How to Work Sustainable Seafood Into Your Weight Loss Routine


The Lean, Clean Solution That Never Fails

Weight loss diets come and go, but a common thread in many dietary trends is the emphasis on integrating unprocessed proteins, rich in high-quality unsaturated fats, into your diet.

Optimize Your Fats for Weight Loss

This fat-friendly take is in response to a growing body of evidence that the type of fats that you choose to eat has significant influence on whether or not you can achieve a healthy weight. For instance, the fats in a typical American diet — predominately omega-6 fatty acids — are tied to an increased risk of chronic conditions that include obesity and heart disease [1].

In contrast, researchers have found that eating more omega-3 fatty acids, found in abundance in wild-caught fish like salmon and halibut, may help offset these health risks and ultimately help you lose weight.

A 2016 study published in The Lancet tracked the weight and waist size of participants following a classic Mediterranean-style diet, a culinary tradition rich in olive oil and seafood, to determine its effect on weight loss. Study participants following this diet without any calorie restrictions did indeed lose weight and shed inches — even more, in fact, than a control group following a conventional low-fat diet [2].

High-Density, Heart-Healthy Nutrition

If you’re looking to replace empty calories with high-quality, efficient sources of nutrition, wild-caught seafood is a no-brainer. For example, a four-ounce serving of wild Coho salmon weighs in at only 158 calories and is packed with over 26 grams of protein, fulfilling approximately half the recommended daily intake of protein for an average, sedentary adult. That’s even fewer calories than a serving of skinless chicken breast — and it sounds a lot more indulgent, doesn’t it?

One serving of wild salmon also contains over 1200 grams of omega-3 fatty acids, which is a boon for people looking to lose weight as a way to reduce their risk of heart disease and stroke. Integrating ample amounts of omega-3s into your diet can lower triglyceride levels and blood pressure, reduce the risk of stroke, and prevent the buildup of artery-clogging plaque [3].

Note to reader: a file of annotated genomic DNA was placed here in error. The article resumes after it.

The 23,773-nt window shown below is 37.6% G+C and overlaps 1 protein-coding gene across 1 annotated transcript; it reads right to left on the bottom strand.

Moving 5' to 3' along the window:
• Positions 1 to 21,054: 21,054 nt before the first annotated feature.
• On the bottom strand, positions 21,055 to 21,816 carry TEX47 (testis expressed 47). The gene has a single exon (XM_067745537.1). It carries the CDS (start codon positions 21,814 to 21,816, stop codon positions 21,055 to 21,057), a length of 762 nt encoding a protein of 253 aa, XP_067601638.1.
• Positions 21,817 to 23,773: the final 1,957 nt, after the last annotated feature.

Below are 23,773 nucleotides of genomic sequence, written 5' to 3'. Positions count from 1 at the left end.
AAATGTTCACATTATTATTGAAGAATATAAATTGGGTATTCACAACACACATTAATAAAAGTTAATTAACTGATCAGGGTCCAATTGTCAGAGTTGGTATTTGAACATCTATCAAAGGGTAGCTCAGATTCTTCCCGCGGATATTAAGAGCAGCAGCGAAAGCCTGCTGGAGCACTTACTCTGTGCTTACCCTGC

If you're ready to buy some of the best wild-caught sustainably sourced salmon on the planet, click here.

Sustainable Seafood, Sustainable Diet Goals

A well-stocked kitchen can make or break your diet.

Especially when you’re first embarking on a weight loss routine, it’s critical to have a constant supply of healthy meal options to work with so that you’re not tempted to improvise with less healthy alternatives. By opting in to a seafood membership, you’re opting in to a steady delivery of clean, lean protein each month, leaving you one less thing to worry about while you work toward your weight loss goals. Bonus points if you’re signed up to receive a variety of wild-caught fish, which will ensure that your meals reflect a dynamic array of proteins and recipe potential.

Regardless of whether you’re getting a delivery of one or several types of wild-caught seafood each month, it’s a cinch to keep things interesting on your dinner plate. Even inexperienced cooks can master the art of diet-friendly, flavor-packed seafood rubs, marinades, and condiments, while seasoned home cooks will appreciate the versatility of fish as part of a weight loss routine.

Cooking seafood also can require very little time commitment: those who are short on time will appreciate the fact that pre-portioned fillets of fish can be expertly prepared in under 15 minutes, so there’s no need to bust your diet with junk food, fast food, or takeout.

Click here to buy your seafood!

 

[1] https://www.ncbi.nlm.nih.gov/pubmed/26950145

[2] https://www.thelancet.com/journals/landia/article/PIIS2213-8587(16)30085-7/abstract

[3] http://www.heart.org/HEARTORG/HealthyLiving/HealthyEating/HealthyDietGoals/Fish-and-Omega-3-Fatty-Acids_UCM_303248_Article.jsp#




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By reserving your monthly seafood share, you’re helping build a more sustainable food system that’s better for humans and fish alike.